But they're flaky. That crumbly texture is what I'm supposed to have, so I don't mess with it.

                                                                  3 Replies
                                                                  1. re: Avalondaughter

                                                                    gosh, I'd give a hoof or a snoot for a flaky pie crust, I think you're a winner, so, recipe that you use please post, really, please post it.

                                                                    1. re: Avalondaughter

                                                                      I think sometimes people are afraid of adding enough water and end up with a crust dough that's not quite wet enough to hold together (more like shortbread). I remember in culinary school, someone made a pie crust dough that was really wet - like, sticky-wet. His team member was furious and reaming him out for screwing it up when the chef came over and said that there was no problem. More water, more steam, better flakes! That seemed a little crazy to me (steam is steam, right? moist and soft-making?) But those crusts came out fine. And of course croissant dough is soft and fairly moist and what's flakier than the outside of a croissant? Anyway, a too-dry dough can make rolling out hard. Also, if you've chilled the dough thoroughly, it will need to warm up just a little before you roll it. I give it at least an hour in the fridge, then ten minutes at room temp (assuming a normal sort of room temp, not a blazing 100 degree day). Also, I don't put my dough in the fridge as a ball, but as a disk - partly-rolled. I don't use a pastry scraper - I lift the dough by flipping it over the pin and sort of loosely rolling it back up.

                                                                      1. re: curiousbaker

                                                                        That is my nightmare exactly--adding too much water! I'm not even sure why I'm so terrified of this. And like Avalondaughter, I have no problem ending up with a tasty flaky crust (simple butter/flour/salt recipe, working in with fingertips) but it's really difficult to roll out. I have to roll it between sheets of parchment and then peel it off in the pan--no hope of getting this stuff wrapped around the rolling pin.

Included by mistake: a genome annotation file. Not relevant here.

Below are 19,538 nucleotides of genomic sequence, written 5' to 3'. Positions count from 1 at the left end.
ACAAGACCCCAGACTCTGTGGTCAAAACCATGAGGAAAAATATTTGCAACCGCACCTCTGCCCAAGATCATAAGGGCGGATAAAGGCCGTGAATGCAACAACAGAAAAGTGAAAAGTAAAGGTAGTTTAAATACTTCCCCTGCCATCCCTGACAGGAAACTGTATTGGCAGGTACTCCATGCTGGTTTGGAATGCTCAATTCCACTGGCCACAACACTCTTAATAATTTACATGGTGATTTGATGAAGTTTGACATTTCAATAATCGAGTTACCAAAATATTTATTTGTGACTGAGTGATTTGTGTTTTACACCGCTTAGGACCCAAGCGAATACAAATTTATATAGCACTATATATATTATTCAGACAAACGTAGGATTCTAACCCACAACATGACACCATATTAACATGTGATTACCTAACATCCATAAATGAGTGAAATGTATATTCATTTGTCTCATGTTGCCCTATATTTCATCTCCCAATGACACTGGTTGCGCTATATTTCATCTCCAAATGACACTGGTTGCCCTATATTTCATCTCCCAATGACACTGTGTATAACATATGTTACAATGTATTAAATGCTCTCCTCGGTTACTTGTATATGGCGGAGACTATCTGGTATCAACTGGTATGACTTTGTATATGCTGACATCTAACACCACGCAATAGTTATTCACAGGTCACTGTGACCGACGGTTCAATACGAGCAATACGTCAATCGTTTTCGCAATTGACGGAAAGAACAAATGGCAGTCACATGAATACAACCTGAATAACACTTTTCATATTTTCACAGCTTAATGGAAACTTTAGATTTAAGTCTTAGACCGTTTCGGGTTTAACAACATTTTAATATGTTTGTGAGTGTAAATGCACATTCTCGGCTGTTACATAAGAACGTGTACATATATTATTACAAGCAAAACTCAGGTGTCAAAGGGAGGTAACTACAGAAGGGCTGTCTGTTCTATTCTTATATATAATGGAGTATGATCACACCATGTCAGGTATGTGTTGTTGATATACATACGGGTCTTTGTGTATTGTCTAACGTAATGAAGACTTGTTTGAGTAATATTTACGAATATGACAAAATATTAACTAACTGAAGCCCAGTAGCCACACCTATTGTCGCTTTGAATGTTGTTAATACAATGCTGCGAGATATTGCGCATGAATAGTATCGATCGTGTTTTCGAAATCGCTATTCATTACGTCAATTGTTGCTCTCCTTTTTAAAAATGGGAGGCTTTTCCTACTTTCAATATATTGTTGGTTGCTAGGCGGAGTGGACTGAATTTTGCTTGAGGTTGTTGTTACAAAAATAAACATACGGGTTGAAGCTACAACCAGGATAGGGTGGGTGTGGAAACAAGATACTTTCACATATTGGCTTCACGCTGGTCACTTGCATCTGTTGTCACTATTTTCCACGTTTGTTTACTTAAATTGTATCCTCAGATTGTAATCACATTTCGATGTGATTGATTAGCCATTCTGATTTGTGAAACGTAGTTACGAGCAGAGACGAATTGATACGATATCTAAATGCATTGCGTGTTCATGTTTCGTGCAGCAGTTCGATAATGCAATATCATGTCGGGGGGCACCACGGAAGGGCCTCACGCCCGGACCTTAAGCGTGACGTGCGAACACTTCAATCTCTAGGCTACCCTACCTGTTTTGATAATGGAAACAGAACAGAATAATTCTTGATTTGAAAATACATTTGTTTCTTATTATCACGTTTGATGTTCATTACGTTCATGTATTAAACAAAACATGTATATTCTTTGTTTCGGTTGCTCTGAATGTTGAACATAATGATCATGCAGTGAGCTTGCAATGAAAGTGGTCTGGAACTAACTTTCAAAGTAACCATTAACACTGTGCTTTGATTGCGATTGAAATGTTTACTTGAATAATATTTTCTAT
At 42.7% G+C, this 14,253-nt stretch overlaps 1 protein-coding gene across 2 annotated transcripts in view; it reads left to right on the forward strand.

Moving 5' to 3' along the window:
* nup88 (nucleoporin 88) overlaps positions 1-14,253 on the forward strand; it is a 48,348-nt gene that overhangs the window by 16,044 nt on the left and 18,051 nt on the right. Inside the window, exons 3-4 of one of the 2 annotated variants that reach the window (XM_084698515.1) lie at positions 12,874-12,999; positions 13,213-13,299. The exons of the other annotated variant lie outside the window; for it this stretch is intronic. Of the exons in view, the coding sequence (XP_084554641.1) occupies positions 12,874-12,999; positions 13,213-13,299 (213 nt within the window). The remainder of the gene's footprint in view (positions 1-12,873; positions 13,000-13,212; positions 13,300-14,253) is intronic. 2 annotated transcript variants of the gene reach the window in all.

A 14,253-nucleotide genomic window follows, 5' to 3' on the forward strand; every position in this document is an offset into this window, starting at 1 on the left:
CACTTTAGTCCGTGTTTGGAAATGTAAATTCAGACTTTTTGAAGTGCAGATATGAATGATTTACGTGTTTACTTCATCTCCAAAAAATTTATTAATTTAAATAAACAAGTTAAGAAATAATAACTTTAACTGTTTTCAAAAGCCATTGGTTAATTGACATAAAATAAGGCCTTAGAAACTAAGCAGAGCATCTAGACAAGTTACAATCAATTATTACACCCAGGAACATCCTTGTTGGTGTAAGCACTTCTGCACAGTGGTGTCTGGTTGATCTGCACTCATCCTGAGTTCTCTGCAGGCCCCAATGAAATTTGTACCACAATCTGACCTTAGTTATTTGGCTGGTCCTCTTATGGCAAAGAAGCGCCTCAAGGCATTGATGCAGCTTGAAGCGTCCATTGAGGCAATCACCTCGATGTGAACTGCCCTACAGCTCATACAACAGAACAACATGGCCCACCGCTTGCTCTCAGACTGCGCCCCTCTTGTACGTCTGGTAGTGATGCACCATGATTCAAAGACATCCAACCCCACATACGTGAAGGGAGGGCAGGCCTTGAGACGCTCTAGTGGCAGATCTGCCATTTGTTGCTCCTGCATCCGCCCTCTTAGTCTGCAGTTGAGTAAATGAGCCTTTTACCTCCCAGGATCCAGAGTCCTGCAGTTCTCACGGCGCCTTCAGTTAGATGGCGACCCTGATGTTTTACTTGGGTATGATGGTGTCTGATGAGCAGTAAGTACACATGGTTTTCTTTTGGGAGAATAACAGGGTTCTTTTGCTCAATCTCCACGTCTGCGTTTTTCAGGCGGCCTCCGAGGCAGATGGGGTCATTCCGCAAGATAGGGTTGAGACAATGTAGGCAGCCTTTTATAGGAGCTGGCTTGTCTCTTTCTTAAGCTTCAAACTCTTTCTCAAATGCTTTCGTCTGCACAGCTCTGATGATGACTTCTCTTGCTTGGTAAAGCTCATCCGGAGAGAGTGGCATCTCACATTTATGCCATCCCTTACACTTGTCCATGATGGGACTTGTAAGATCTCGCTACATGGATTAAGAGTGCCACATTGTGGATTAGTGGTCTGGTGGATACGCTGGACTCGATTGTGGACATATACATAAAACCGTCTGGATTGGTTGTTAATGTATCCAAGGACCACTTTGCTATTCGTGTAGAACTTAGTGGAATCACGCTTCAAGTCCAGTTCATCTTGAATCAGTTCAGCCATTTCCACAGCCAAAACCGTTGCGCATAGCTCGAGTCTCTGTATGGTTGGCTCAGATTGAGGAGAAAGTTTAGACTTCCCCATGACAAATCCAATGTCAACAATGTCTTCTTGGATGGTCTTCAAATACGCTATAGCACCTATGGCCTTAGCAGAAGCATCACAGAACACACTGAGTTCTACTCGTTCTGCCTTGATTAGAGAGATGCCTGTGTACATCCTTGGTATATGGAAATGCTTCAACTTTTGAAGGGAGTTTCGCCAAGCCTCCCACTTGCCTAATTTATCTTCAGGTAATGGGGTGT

Thank you for enlightening me. I'd always assumed this difficulty with handling was the price to pay for an all-butter flakiness. Some happy day I will have fresh lard to play with. . . I have never considered making pie crust mysterious overall, but it's funny to realize there are these things that have gotten into my head as dogma (and made pie-eating a rarer event in my life than it should be!).

                                                                    2. Help w/ my crust. Followed the recipe to a "T" (Sherry Yard "Desserts by the Yard" recipe for Pate Brisee -flaky pastry), but turned out hard, thin & tough. I used quite a bit of flour to roll out to prevent sticking and didn't pay particular attention to not over-rolling the dough. Were these the culprits? I mean, it was so hard I needed a knife to cut through the crust. Trying to perfect my recipe b4 Thanksgiving.

                                                                      3 Replies
                                                                      1. re: pharmnerd

                                                                        Overrolling will make a tough pie crust for sure.

                                                                        Here is my thread from last year. For some rolling techniques, go to the link for the pictures and you can see how my mother-in-law makes her flaky crust.

                                                                        I have made umpteen pies since this original thread. The recipe for the crust, which you store the dry part in the fridge until needed, is still a winner.


                                                                        1. re: TrishUntrapped

                                                                          Thanks for the link. Great slideshow. Used about same amount of flour as your grandma when rolling out the dough, so seems most likely I just overworked the dough. Working on a new batch now, so will report back. May give your posted recipe a try, if I fail again. Thx.

                                                                          1. re: TrishUntrapped

                                                                            Tried the an America's Test Kitchen recipe that turned out better.. Was part shortening & butter, rather than all-butter in Sherry Yard's recipe. Still took longer to reach the "dry with no wet spots" point than expected, which could explain why it wasn't perfectly light & flaky. Made sure the oven was @ the right temp before baking. Could using rice instead of pennies or pie weights really make a difference?